Comments have now been closed for this article

  • Dummy4 on July 11, 2014, 14:50 GMT

    Good scores from tail enders helps in a lot of ways. 1. It frustrates the opponent bowlers, leading them to drop their shoulders. 2. It shifts the momentum when it is your turn to bowl at the end of the tail ender's innings. 3. It adds to the bowler's confidence. 4. It lets the bowlers size up the pitch from the perspective of a batsman - leading them to better strategize. All these are benefits besides the additional runs and time spent.

  • Roshan on July 11, 2014, 10:41 GMT

    Incredible batting from the two tail-enders yesterday. Now England need to dig in and bat out a day or two to get to India's total. But what to do about Alastair Cook? He looks so poor now. It must be something mental. If England start winning and playing well I am sure that will take the pressure off him and he will find form again.

  • AJay on July 11, 2014, 10:32 GMT

    Hi - A slightly different subject - Two umpiring errors - one went against India, the other was in their favour. Really what will it take for India to adopt technology and the review system? On balance all the teams are better of using technology, despite its imperfections. It appears BCCI do not like it because Tendulkar had misgivings. Will India loosing a few Tests because of bad decisions make any difference? Not under the current regime. Let us hope after Mudgal we get new people in BCCI and they see light.

  • Supratik on July 11, 2014, 8:14 GMT

    @doubledeckerbaas, at the pace this game is going, even 6 days will not be enough for India to take 20 wickets! And what if Eng avoids the follow on and India need to bat again? Then it will be even less than 3 days isnt it? India needed to bat quick yesterday - both teams run rates are less than 3 an over. I am not at all asking for T20 batting, but for a test match to get a result, run rate for one has to be AT LEAST 3.50. And yes, I would still maintain that Jadeja and Binny were doing the right thing by trying to force the issue.

  • Dummy4 on July 11, 2014, 8:01 GMT

    Good points made in the article, but it doesn't touch on England's problems with getting the tail out. This is the third 100+ last wicket stand against England in a little over 2 years (Best and Ramdin and Hughes and Agar being the others). As Oscar Wilde might have put it, to concede on century last wicket partnership may be bad luck, two smacks of carelessness and three suggests stupid bowling plans (bowling short and wide doesn't work to any batsman, not even a number 11).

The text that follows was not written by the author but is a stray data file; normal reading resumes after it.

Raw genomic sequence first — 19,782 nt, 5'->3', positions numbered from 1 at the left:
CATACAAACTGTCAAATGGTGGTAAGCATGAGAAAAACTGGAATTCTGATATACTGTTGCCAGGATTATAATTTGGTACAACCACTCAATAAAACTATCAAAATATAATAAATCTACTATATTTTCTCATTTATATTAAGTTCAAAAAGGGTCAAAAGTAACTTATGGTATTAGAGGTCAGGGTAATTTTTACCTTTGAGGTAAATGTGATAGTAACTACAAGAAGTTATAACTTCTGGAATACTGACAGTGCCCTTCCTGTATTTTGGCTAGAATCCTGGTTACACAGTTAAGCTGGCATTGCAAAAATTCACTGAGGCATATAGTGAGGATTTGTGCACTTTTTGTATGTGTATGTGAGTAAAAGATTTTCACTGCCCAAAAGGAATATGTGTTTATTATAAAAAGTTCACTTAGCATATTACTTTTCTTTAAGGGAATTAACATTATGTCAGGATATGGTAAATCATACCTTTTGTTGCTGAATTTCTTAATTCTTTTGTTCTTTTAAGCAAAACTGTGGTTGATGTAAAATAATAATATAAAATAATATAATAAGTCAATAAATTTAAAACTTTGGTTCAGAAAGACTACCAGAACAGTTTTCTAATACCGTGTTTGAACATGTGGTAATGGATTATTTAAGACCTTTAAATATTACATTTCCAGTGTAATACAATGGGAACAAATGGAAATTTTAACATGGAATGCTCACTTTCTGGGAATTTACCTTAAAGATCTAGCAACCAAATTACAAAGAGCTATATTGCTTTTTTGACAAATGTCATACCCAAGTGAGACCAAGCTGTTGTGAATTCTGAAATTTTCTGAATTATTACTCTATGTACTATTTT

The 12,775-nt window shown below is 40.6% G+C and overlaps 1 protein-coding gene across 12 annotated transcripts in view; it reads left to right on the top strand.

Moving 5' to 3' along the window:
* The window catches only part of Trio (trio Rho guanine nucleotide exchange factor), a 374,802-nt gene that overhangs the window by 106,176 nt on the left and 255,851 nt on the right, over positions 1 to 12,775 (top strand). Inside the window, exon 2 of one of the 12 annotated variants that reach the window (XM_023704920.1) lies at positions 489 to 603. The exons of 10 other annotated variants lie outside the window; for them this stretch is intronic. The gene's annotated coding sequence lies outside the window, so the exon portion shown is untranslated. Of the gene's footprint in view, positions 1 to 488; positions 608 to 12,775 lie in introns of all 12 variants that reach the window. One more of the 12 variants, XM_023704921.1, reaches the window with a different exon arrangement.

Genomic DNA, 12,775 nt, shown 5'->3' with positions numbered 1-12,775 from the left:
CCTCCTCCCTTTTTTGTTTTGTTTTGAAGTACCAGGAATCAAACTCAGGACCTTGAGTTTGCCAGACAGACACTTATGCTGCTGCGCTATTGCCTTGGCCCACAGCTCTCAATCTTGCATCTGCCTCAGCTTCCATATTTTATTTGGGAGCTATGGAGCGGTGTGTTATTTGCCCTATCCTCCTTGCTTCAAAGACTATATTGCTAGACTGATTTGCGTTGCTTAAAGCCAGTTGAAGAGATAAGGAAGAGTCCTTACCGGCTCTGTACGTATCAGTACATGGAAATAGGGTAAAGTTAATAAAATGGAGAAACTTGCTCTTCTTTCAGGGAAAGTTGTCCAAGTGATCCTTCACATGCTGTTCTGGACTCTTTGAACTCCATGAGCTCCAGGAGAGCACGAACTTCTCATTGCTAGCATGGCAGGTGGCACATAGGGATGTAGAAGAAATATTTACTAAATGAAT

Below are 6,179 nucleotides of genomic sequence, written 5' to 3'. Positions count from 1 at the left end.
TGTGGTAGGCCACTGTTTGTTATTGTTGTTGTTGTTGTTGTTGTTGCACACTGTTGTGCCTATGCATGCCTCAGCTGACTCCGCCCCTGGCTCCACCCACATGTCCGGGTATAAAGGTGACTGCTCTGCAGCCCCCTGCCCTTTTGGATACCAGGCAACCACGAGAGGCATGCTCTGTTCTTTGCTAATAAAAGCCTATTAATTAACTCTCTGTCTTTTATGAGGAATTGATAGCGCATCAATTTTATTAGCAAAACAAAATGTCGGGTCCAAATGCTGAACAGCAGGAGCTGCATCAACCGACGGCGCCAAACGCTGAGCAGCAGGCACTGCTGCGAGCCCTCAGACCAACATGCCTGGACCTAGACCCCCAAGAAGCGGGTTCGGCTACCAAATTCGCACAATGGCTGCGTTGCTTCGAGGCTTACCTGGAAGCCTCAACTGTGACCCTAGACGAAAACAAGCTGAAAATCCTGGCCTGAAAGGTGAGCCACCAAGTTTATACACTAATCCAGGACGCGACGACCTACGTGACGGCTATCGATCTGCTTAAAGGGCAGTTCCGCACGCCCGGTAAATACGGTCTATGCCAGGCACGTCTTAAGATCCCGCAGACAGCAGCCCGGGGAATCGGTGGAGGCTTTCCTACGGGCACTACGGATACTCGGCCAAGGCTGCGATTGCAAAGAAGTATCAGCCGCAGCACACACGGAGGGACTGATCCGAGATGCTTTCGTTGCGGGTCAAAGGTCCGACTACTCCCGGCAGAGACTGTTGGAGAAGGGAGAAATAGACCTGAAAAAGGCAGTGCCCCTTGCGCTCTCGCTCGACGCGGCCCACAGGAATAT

• Dummy4 on July 11, 2014, 8:01 GMT

    While batting Binny showed that he is still in T20 mode. Ishant has still not learnt to protect his wicket . Under these circumstances,the application and fight shown by rookies Bhuvaneshwar and Shami was really heartening . The last wicket partnership must have infused some confidence in the Indians . The Indian bowlers should believe that they can take wickets and should not try to bowl defensively . Looking at the state of the wicket , England will not force the pace and will only look to play for a draw . They will be cryng to the Groundsmen to provide better wickets in the forth coming tests atleast .

  • Dummy4 on July 11, 2014, 7:51 GMT

    sray23 if bhuvi and shami would have hit out or get out then probably England would be at 150 or 200 for 2 or 3 wickets at stumps and India would be out of the match.Not only they put up crucial 100 runs but batted for more than 40 overs and because of that India has the upper hand.

  • geoff on July 11, 2014, 7:19 GMT

    Sray23; I'm afraid you have watched far too much smash and bash cricket to appreciate test match heroics. India have 3 days to take 20 wickets. Batting first is always about getting as many as you can so that you don't need to bat too much in the second innings. Rather follow the IPL if you think Binny and Jadeja did a good job yesterday.

  • Dummy4 on July 11, 2014, 6:34 GMT

    lets not get carried away with making bhuvi an all rounder...we all know what happened to bowlers first who tried to become all rounders! agarkar, irfan pathan...they couldnt do one thing well enough..bhuvi needs to concentrate on bowling, put on some muscles to add some speed to his bowling!...and have batting as a bonus...

  • Dummy4 on July 11, 2014, 6:12 GMT

    They both played like proper batsmen, didn't they? Applied themselves, playing with a straight bat for the most part. Even flicks and nudges to the leg were coming off reasonably straight bats. Getting behind the ball and playing with a straight bat and looking for singles instead of slashing your way out of trouble, which is the traditional tailender's way of batting, is always going to get you runs, no matter which number you come in at, and what label you have got on (a tailender or a genuine bat) as these boys showed yesterday. Well played.